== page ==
The day I stopped writing and creating art.

3 min readAug 11, 2020
Photo by Dariusz Sankowski on Unsplash

When the Movement Control Order happened in March, I was secretly happy. The skies were blue, the birds were chirping in the background, and there were no traffic jams. Furthermore, the construction behind my house halted due to the lockdown, which reduces the noise pollution in my neighbourhood. Before the halt of the construction works, I was bothered by the clanking, mechanical sounds, which drove me crazy.

I planned a few tasks to keep myself occupied to keep up with the momentum. Firstly, I joined a few art challenges on Instagram to practise my art skills. Secondly, I learnt new courses online for job preparation for next year as many jobs came to a standstill this year. Thirdly, I wrote a lot of drafts to be published on Medium. After all, I love expressing myself through writing and creating art.

However, I began to be very disillusioned as the government slowly lifted the restrictions. The crowds and traffic jams came back; the developer resumed its construction behind my house, and the birds stopped chirping in the morning.

Despite reading about emotional health and productivity in times of pandemic, I became unhappy. The doldrums continued and exacerbated by the feedback that I received from my examiners. I received major revisions for my dissertation. While the feedback was constructive, it was a massive blow to my soul. I kept breaking down almost every day for a month. The crying episodes were so bad that I collapsed in the bathroom.

Worse still, I stopped writing and create art due to the dissertation feedback. I write to understand the diverse meanings around me, and I create art because I wanted to find my purpose in life. However, I lost interest in these activities during the lockdown. Writing caused me so much pain. As my dissertation topic was about art history in Malaysia, I stopped creating art because I felt my core and ideals of being an artist shattered. I felt unworthy, and regretted that I ever took a Masters in the first place.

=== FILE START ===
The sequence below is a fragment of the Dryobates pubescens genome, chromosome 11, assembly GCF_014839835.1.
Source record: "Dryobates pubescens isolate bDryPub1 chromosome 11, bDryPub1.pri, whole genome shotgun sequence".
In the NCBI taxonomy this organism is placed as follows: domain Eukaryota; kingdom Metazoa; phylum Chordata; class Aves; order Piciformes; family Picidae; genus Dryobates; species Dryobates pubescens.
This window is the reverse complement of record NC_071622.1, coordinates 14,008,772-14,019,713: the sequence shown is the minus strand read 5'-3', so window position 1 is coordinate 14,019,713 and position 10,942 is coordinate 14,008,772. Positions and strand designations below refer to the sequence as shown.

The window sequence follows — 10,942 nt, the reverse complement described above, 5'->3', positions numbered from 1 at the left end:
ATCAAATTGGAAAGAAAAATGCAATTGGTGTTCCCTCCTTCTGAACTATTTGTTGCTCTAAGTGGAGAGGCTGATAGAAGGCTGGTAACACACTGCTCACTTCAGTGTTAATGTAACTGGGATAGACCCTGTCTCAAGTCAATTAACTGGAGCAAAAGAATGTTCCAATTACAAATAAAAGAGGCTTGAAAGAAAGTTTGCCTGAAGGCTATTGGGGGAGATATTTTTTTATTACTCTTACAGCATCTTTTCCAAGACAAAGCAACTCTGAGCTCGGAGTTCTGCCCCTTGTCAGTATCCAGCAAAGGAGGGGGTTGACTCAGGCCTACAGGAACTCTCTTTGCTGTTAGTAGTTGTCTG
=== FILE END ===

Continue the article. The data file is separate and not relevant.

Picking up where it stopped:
I have followed suggestions from books and articles about keeping my emotional health in check. Here are the things that I have followed daily, but it failed me at that point:

  1. Write a journal — Done.
  2. Acknowledge my emotions — Done.
  3. Continue writing and doing art despite whatever I felt — Done.

I could not function and wanted to drive to a place away from the busyness of the city. Despite the government allowing interstate travel, my husband did not allow me to drive out initially because the pandemic is not over yet. My husband was concerned because I might accidentally contract COVID-19, especially now both of us are helping out the underprivileged. He wanted to reduce the risk of both of us affecting the disadvantaged. If they get COVID-19, they will have no salary for 14 days.

However, I resented being stuck in my house with my emotions crippling me. I fell into bouts of tears again and drove alone to a place 57km away from my home. I told myself that if I do not get better from this trip, I seek professional help though it is uncomfortable and scary.

I am thankful that I took that trip. The change of environment was good for my soul, though it was a short trip. I was able to process the feedback from my examiners and freed from the darkness that surrounded me. Besides that, I am slowly getting back into the momentum of writing and doing art.

I remembered being scared when I stopped expressing my emotions through my writings and my artworks. I wanted to give up on my goals as I felt that I was not good enough. It was such a dark period of my soul, and I almost contemplated seeking professional help. In the end, I did not seek help because I managed to reframe my perspectives while I took a drive to another place.

This post is not the best that I have written, but I am putting it up as the first step to get back to what I have set up to do. I may have missed some personal goals, but I am going to heal and do things at my pace.




I create art to find personal meaning, and I write to understand diverse meanings. This is a place to document my life and its processes.